July 23, 2011

Tidbits -- news, links and interesting things

Kelly Hunter giveaway winner

Congratulations to obsidiantears83, who won our giveaway of Red-Hot Renegade by Kelly Hunter. She chose Captain Thunderbolt as the renegade who would make a fantastic romance hero:

Captain Thunderbolt. Every time I drive through Uralla, in the New England ranges, I wonder what his life story was actually like, because it is so romanticsed. There is also Thunderbolt’s Boulder just outside town where he used to hide out. He was a horse theif and was arrested, did hard labour, and then his wife’s helped him escape. They became bushrangers and lived hard, mostly between the hunter valley and the new england.

Top 10 things romance oversells

Julie of Gypsy in my soul lists of some of the most unrealistic things we might encounter in romance. And she does it with love for the genre. Hilarious. (Source: @VaVeros)

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July 22, 2011
Burn Bright by Marianne de Pierres (Night Creatures, Book 1)

Burn Bright by Marianne de Pierres (Night Creatures, Book 1)

A lyrical, sensual and fascinating story let down by a disjointed plot and vague world building. Your mileage may vary.

There’s something seductive about the way Marianne de Pierres writes, and although I hesitated to pick this book up—not another young adult dark fantasy novel!—once I did I couldn’t put it down…until I got to the middle.

Retra escapes her closed community to search for her brother, who ran away to Ixion two years ago. It’s a mysterious place, where everyone lives for pleasure and newcomers are urged to ‘burn bright’. It’s a place where Retra, conditioned to be silent, calm and obedient, finds herself caught up in the politics and jealousies between the Ripers who promise to guard the young revellers, the various gangs in the city, the dreaded Night Creatures, and rebel factions who know that Ixion is not, after all, just about pleasure.

De Pierres sets the story up beautifully, taking the reader on the same journey as the bewildered Retra, for whom Ixion requires a complete reassessment of everything she knows (or has been taught) thus far. But as the story progresses, De Pierres falls into the common trap of keeping details thin in order to maintain various mysteries of the world she’s creating.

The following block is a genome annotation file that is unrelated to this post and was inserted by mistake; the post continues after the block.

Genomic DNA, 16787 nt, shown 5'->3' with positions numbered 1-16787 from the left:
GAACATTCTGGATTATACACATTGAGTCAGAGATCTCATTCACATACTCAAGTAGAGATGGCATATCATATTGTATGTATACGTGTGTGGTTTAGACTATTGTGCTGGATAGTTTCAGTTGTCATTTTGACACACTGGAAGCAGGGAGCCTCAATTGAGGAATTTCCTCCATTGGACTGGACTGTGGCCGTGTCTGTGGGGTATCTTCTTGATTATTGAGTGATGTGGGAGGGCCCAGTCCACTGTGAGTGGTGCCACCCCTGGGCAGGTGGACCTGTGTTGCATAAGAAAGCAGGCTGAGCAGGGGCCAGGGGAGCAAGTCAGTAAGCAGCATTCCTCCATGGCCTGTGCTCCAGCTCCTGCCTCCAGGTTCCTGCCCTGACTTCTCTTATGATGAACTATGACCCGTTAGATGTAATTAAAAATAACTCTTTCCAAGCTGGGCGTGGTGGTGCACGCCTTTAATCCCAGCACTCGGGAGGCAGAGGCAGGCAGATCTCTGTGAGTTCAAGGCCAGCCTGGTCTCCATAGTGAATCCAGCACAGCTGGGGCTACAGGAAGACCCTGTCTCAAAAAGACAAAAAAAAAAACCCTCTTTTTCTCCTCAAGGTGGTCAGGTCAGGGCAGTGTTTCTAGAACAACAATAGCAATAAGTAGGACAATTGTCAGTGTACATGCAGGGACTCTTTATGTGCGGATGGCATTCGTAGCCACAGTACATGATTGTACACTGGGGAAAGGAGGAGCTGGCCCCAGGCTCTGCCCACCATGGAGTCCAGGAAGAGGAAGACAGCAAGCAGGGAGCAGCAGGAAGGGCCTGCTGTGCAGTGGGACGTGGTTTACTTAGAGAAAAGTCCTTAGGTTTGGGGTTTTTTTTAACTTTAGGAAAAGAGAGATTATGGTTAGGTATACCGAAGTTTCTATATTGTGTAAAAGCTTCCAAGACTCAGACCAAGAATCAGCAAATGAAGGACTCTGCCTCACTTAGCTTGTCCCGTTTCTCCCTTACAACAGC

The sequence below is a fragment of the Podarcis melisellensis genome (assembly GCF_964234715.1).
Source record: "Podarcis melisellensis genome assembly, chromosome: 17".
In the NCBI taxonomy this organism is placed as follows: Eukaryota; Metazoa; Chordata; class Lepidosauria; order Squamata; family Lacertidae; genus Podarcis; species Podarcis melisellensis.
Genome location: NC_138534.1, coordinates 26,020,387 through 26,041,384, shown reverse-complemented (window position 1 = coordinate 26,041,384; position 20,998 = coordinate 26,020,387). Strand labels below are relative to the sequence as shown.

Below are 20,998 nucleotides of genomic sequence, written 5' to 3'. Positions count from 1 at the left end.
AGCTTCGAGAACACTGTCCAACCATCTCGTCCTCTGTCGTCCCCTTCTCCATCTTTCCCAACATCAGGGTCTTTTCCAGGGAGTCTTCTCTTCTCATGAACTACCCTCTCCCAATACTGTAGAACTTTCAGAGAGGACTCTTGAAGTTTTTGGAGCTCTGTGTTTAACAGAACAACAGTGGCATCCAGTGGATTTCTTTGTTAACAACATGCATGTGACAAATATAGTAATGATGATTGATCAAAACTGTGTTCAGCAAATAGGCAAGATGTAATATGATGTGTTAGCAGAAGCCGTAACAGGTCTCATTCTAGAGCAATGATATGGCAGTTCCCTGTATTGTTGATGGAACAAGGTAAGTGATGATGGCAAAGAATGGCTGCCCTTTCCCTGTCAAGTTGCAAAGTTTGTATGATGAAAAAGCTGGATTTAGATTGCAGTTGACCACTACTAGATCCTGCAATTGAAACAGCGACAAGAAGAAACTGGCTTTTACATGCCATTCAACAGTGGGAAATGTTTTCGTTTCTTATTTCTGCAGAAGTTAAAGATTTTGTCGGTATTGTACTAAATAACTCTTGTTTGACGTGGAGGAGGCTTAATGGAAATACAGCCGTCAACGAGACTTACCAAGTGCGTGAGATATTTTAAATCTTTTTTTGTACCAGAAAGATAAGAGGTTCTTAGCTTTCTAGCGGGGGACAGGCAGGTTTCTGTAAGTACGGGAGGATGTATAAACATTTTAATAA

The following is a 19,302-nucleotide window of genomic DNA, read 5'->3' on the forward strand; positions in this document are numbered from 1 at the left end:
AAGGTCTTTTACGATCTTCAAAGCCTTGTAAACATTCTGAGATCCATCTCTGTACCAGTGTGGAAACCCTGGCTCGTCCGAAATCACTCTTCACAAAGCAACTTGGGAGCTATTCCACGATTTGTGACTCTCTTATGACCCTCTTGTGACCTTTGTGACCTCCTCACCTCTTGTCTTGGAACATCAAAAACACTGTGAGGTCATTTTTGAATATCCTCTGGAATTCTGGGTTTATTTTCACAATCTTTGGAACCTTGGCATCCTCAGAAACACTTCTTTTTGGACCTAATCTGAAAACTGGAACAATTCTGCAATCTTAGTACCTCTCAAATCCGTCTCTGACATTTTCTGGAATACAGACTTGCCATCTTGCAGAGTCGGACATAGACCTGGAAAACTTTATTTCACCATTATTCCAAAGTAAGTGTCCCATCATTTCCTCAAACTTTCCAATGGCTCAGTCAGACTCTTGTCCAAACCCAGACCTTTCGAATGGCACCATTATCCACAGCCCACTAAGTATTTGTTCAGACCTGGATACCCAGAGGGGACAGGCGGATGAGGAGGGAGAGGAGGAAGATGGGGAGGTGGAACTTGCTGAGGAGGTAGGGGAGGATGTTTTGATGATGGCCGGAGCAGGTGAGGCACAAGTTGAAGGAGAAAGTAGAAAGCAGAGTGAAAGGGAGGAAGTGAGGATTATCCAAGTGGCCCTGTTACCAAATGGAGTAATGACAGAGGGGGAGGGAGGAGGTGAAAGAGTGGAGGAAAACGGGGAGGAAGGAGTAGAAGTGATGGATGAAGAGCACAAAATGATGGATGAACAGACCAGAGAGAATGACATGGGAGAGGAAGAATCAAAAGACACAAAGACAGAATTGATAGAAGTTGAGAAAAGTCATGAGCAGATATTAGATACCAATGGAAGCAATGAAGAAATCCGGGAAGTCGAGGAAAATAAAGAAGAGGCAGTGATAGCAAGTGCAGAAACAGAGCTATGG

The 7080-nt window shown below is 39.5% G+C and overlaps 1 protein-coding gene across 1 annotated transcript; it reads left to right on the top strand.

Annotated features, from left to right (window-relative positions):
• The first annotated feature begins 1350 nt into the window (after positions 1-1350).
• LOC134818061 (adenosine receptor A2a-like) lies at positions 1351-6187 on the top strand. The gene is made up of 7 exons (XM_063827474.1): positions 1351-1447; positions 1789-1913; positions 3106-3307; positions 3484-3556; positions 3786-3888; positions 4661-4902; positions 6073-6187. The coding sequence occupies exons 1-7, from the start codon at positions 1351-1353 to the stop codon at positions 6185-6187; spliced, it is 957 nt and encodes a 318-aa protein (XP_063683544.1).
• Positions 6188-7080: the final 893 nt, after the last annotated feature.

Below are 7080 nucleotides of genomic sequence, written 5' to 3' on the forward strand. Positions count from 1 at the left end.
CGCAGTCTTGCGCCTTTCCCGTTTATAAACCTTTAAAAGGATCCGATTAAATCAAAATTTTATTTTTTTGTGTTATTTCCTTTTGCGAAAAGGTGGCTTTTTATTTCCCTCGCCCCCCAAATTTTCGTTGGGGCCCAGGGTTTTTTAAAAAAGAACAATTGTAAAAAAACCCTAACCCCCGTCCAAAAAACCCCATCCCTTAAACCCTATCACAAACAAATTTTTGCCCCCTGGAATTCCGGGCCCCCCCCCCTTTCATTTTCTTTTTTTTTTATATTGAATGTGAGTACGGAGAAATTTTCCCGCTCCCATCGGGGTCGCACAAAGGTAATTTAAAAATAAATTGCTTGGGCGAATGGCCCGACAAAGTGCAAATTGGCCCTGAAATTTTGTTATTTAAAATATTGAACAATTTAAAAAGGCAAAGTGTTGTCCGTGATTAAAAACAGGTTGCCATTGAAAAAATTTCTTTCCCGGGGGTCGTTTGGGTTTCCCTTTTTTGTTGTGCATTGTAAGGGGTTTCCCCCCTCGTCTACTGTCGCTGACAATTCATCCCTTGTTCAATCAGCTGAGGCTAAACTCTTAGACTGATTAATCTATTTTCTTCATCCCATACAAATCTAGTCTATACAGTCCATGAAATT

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July 20, 2011
Heartless by Gail Carriger (Parasol Protectorate, Book 4)

Heartless by Gail Carriger (Parasol Protectorate, Book 4)

The latest instalment of the Gail Carriger’s Parasol Protectorate series proves that some things can get even better with time.

Alexia Maccon (nee Tarrabotti) has got herself into trouble again. Aside from the ‘infant inconvenience’ that has led to everyone trying to kill her—featuring, this time around, zombie, semi-mechanised porcupines—she has to solve a plot to assassinate the Queen. All while waddling about, moving, investigating her husband’s past, fussing over members of the pack and having tea.

This latest instalment of the Gail Carriger’s Parasol Protectorate series proves that some things can get even better with time. This book was just as witty and compelling as the others—I read it at every possible moment—and even more creative. (The porcupines were totally original.) Alexia, despite being preggers and totally dependent on her parasol, hunky werewolves and her unflappable butler to prop her up, still manages to save the day and pop out a baby besides. (Yes, the progeny makes its appearance in this one, which is not a spoiler since you can tell that from the size of her in chapter one.)

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July 19, 2011

If you were at the ARRA convention this year, you may remember Helene Young from her fantastic book reading and launch of Shattered Sky. Her books, set in North Queensland, combine romantic suspense with the increasingly popular rural lit category. Her debut novel, Border Watch (rereleased as Wings of Fear), won the 2010 Australian Romance Readers Award for Favourite Romantic Suspense and is nominated for this year’s R*BY Award in the Romantic Elements category.

BOOK GIVEAWAY: Helene is giving away a copy of her R*BY Award nominated novel, WINGS OF FEAR. For a chance to win, tell us why you love—or would love to try—Australian romantic suspense.

Some rules: Post your answer as a comment to this post. Multiple entries are fine. By entering, you give us permission to quote your entry in future blog posts and articles. You also give us permission to send your email address to the author, who will be organising delivery of the book. Open to international readers. The giveaway ends midnight on Monday, July 25 AEST. Wandergurl, Decadence and I will pick our favourite answer. The winner must provide a delivery address within one week after we announce the result on the blog.